Blixseth, a Washington resident, owns 98 percent of Desert Ranch; the other 2 percent is owned by an associated Nevada company, Desert Ranch Management, in which Blixseth owns a 40 percent share. His son Beau Blixseth owns 30 percent of it; the remaining 30 percent is owned by two trusts run by George Mack, “a long time friend and business associate of Blixseth,” the court document claims.

More remarkable, the alleged asset-hiding was laid out in smoking-gun invoices from Thornton Byron, a Boise law firm that allegedly guided Blixseth through the Desert Ranch deal. According to court documents, Thornton Byron advised Blixseth how to “isolate” his assets from “the imminent bankruptcy” after the division of property in his divorce.

Detailed billing statements–more than 30 of which are posted in the complaint–give shorthand descriptions of the divorce battle starting in April 2008; they end in June 2008 with details about how Blixseth protected what he’d won.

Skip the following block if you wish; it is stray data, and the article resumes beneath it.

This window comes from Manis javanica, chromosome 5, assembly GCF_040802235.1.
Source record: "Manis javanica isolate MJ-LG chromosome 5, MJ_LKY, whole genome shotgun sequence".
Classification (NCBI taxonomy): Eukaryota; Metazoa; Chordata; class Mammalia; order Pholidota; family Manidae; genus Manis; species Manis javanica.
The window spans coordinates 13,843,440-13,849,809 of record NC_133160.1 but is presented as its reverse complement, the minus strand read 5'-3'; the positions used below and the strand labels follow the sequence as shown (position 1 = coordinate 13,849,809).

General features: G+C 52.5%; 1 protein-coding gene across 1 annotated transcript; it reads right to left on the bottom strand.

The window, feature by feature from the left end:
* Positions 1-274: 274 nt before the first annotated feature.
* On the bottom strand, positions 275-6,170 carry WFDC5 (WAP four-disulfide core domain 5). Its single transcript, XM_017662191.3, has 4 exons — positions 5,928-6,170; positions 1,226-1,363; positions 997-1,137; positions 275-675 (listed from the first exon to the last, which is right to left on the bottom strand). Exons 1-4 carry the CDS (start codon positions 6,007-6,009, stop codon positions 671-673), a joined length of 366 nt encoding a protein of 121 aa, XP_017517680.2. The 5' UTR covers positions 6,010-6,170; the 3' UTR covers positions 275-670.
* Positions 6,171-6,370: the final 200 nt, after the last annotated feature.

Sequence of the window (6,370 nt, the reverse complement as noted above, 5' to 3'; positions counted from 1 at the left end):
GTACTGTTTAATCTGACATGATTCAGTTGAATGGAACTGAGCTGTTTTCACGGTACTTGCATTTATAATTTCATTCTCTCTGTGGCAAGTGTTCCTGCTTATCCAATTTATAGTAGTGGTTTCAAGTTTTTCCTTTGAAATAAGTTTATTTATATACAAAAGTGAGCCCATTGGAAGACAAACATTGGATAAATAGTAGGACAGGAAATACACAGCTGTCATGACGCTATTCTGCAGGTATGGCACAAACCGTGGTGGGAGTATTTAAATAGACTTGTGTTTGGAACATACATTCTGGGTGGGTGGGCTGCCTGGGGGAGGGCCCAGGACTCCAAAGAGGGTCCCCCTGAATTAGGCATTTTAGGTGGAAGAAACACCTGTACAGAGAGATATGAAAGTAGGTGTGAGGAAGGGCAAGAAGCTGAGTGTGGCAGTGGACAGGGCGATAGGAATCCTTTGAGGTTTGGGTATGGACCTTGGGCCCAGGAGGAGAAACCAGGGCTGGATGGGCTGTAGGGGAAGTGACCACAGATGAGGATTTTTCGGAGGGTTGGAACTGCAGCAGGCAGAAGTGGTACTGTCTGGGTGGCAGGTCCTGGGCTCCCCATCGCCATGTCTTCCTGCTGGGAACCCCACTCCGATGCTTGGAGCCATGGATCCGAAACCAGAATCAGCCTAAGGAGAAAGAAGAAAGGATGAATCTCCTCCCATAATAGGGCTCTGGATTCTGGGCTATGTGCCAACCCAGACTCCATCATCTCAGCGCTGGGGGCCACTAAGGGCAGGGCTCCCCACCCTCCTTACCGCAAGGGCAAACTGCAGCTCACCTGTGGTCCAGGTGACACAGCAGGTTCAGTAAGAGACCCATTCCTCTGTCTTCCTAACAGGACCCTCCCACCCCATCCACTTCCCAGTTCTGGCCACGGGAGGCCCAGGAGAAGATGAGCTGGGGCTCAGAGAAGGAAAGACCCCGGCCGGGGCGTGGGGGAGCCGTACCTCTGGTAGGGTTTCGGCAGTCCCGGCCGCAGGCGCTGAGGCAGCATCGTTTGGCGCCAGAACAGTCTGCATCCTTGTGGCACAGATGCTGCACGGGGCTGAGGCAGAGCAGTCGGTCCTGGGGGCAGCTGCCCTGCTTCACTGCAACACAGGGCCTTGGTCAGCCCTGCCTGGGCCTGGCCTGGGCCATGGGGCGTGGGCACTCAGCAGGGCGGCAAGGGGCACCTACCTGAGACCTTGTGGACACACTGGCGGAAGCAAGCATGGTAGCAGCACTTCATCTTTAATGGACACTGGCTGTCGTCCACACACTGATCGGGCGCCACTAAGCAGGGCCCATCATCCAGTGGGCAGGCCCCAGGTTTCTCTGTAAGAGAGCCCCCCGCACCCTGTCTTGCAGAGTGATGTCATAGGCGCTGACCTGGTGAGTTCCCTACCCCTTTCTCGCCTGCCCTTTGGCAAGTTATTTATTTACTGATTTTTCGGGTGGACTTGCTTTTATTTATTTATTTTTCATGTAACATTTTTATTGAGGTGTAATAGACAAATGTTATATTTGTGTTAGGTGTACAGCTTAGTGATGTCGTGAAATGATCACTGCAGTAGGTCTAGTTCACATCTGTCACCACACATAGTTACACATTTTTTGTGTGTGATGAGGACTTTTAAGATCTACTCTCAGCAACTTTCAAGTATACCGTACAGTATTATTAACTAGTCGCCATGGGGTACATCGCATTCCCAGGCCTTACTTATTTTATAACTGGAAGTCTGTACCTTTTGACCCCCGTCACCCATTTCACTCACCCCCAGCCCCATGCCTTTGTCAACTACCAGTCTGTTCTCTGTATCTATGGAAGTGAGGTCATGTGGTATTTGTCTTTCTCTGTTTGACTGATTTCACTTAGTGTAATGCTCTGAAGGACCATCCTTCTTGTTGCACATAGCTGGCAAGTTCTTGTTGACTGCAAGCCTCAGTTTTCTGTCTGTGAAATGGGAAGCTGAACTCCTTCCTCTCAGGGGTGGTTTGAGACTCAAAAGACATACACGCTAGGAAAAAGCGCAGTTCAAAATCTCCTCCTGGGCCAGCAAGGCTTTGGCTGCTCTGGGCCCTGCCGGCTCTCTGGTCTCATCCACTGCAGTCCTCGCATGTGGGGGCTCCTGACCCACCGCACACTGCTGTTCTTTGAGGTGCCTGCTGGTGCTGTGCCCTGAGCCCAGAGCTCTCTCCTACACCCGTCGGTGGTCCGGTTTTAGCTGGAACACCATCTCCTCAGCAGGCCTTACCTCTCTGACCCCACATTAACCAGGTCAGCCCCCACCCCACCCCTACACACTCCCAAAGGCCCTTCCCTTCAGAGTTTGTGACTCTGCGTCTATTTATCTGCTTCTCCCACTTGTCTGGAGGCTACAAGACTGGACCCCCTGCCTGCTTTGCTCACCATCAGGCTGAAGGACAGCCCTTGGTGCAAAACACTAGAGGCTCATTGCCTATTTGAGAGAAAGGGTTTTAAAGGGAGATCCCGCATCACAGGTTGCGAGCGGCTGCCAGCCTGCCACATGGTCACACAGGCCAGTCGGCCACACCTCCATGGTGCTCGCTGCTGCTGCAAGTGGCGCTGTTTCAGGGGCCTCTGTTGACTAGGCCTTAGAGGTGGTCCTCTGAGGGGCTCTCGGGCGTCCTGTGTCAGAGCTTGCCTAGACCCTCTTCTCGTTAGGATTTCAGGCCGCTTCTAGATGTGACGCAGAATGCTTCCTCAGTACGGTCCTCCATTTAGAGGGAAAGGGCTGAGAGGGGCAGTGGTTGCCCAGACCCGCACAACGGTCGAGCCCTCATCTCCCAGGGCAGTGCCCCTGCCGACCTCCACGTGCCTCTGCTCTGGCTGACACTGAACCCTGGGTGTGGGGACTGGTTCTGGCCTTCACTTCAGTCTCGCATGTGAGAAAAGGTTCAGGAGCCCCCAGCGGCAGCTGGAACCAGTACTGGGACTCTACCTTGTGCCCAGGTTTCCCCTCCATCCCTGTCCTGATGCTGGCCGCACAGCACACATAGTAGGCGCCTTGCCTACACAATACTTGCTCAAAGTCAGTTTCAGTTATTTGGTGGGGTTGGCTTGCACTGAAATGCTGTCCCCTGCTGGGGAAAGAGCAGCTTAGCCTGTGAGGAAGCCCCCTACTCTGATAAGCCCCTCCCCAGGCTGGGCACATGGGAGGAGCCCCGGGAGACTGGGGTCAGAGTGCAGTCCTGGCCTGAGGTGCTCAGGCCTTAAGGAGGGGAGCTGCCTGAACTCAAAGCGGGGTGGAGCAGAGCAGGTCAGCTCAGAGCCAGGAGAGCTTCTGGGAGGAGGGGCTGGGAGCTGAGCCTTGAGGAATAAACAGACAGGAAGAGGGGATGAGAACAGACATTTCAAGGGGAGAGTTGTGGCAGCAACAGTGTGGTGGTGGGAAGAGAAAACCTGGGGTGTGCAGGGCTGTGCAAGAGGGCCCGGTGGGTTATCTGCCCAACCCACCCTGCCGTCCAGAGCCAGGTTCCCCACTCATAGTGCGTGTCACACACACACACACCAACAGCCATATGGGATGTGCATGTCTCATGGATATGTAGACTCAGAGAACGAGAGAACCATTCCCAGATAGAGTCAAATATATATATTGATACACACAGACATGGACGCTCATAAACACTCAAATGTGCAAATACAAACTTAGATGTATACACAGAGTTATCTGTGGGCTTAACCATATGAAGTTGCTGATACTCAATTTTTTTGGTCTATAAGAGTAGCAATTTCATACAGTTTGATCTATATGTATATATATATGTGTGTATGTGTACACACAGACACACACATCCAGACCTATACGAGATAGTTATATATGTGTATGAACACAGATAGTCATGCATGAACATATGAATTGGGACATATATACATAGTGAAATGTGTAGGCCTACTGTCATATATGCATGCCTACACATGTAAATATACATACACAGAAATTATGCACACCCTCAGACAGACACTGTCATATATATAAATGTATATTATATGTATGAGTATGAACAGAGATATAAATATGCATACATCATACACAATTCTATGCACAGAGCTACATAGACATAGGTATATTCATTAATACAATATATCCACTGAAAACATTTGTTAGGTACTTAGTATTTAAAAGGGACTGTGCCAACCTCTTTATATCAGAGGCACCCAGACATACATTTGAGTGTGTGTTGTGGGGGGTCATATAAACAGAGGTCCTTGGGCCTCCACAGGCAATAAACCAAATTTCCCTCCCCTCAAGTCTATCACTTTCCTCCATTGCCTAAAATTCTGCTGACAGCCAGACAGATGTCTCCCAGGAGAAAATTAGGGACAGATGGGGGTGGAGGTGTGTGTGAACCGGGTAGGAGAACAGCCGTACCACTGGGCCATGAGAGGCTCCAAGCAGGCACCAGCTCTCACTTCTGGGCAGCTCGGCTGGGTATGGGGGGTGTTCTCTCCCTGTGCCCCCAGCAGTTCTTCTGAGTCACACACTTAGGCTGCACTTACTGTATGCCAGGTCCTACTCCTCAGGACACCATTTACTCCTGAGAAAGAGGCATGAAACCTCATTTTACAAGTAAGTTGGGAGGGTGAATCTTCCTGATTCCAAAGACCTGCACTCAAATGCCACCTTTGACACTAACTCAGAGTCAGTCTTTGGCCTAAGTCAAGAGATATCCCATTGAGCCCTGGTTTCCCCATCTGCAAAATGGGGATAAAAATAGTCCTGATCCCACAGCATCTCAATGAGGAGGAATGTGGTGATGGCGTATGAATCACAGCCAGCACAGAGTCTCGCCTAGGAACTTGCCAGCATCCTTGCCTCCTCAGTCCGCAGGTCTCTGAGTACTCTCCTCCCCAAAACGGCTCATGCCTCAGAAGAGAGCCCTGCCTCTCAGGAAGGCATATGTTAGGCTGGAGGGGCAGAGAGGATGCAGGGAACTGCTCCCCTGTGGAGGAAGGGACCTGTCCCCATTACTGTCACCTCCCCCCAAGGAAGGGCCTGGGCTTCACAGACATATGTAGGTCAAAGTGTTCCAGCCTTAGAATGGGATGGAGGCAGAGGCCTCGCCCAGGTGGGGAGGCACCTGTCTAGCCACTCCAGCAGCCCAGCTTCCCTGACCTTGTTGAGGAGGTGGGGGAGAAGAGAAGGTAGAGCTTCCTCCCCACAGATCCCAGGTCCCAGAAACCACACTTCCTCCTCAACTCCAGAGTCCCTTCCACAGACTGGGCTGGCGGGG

On June 17, 2008, according to the invoices, the lawyers discuss concerns “regarding Mr. Blixseth’s possible liability to creditors of Mrs. Blixseth, Blixseth Group Inc. or the Yellowstone Club entities if Mrs. Blixseth were to assume liabilities of business entities.” They also perform “analysis of documentation and transactional steps to limit Mr. Blixseth’s exposure on subsequent collection efforts with respect to liabilities assumed by Mrs. Blixseth.”

On June 10, 2008, the lawyers plan how to “isolate Desert Ranch property” to “limit potential liability.” On June 9, 2008, they “evaluate the cancellation of debt considerations and potential issues with respect to a bankruptcy.” And on June 6, 2008, they “address the issues re the potential exposure vis-à-vis a bankruptcy … to provide maximum protection for Mr. Blixseth.”